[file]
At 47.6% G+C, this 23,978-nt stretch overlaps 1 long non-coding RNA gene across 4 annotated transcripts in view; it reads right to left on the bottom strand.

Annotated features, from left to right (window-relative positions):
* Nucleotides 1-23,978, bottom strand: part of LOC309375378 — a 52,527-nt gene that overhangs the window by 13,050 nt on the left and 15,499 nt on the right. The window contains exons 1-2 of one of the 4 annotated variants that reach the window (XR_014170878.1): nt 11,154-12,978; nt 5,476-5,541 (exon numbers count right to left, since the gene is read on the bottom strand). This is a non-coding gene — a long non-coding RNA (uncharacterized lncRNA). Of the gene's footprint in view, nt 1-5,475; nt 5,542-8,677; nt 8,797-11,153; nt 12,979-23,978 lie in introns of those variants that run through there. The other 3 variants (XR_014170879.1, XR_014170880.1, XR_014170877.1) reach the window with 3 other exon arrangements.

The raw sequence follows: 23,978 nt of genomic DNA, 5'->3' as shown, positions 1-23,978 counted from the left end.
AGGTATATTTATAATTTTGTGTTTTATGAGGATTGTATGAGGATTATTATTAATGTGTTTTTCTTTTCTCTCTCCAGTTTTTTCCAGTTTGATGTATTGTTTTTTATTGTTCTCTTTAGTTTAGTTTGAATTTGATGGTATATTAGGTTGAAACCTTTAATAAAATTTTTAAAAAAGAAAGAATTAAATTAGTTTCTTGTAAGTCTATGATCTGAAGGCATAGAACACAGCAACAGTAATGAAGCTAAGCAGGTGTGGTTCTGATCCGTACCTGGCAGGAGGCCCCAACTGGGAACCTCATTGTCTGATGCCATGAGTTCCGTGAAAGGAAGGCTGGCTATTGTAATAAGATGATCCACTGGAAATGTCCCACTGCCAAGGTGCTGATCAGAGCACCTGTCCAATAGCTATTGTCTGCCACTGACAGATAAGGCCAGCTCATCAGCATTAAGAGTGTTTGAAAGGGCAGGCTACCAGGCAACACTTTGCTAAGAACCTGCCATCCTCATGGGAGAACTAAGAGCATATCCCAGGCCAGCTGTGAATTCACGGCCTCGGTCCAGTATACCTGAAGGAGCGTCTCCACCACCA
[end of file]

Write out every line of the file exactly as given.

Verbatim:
At 47.6% G+C, this 23,978-nt stretch overlaps 1 long non-coding RNA gene across 4 annotated transcripts in view; it reads right to left on the bottom strand.

Annotated features, from left to right (window-relative positions):
* Nucleotides 1-23,978, bottom strand: part of LOC309375378 — a 52,527-nt gene that overhangs the window by 13,050 nt on the left and 15,499 nt on the right. The window contains exons 1-2 of one of the 4 annotated variants that reach the window (XR_014170878.1): nt 11,154-12,978; nt 5,476-5,541 (exon numbers count right to left, since the gene is read on the bottom strand). This is a non-coding gene — a long non-coding RNA (uncharacterized lncRNA). Of the gene's footprint in view, nt 1-5,475; nt 5,542-8,677; nt 8,797-11,153; nt 12,979-23,978 lie in introns of those variants that run through there. The other 3 variants (XR_014170879.1, XR_014170880.1, XR_014170877.1) reach the window with 3 other exon arrangements.

The raw sequence follows: 23,978 nt of genomic DNA, 5'->3' as shown, positions 1-23,978 counted from the left end.
AGGTATATTTATAATTTTGTGTTTTATGAGGATTGTATGAGGATTATTATTAATGTGTTTTTCTTTTCTCTCTCCAGTTTTTTCCAGTTTGATGTATTGTTTTTTATTGTTCTCTTTAGTTTAGTTTGAATTTGATGGTATATTAGGTTGAAACCTTTAATAAAATTTTTAAAAAAGAAAGAATTAAATTAGTTTCTTGTAAGTCTATGATCTGAAGGCATAGAACACAGCAACAGTAATGAAGCTAAGCAGGTGTGGTTCTGATCCGTACCTGGCAGGAGGCCCCAACTGGGAACCTCATTGTCTGATGCCATGAGTTCCGTGAAAGGAAGGCTGGCTATTGTAATAAGATGATCCACTGGAAATGTCCCACTGCCAAGGTGCTGATCAGAGCACCTGTCCAATAGCTATTGTCTGCCACTGACAGATAAGGCCAGCTCATCAGCATTAAGAGTGTTTGAAAGGGCAGGCTACCAGGCAACACTTTGCTAAGAACCTGCCATCCTCATGGGAGAACTAAGAGCATATCCCAGGCCAGCTGTGAATTCACGGCCTCGGTCCAGTATACCTGAAGGAGCGTCTCCACCACCA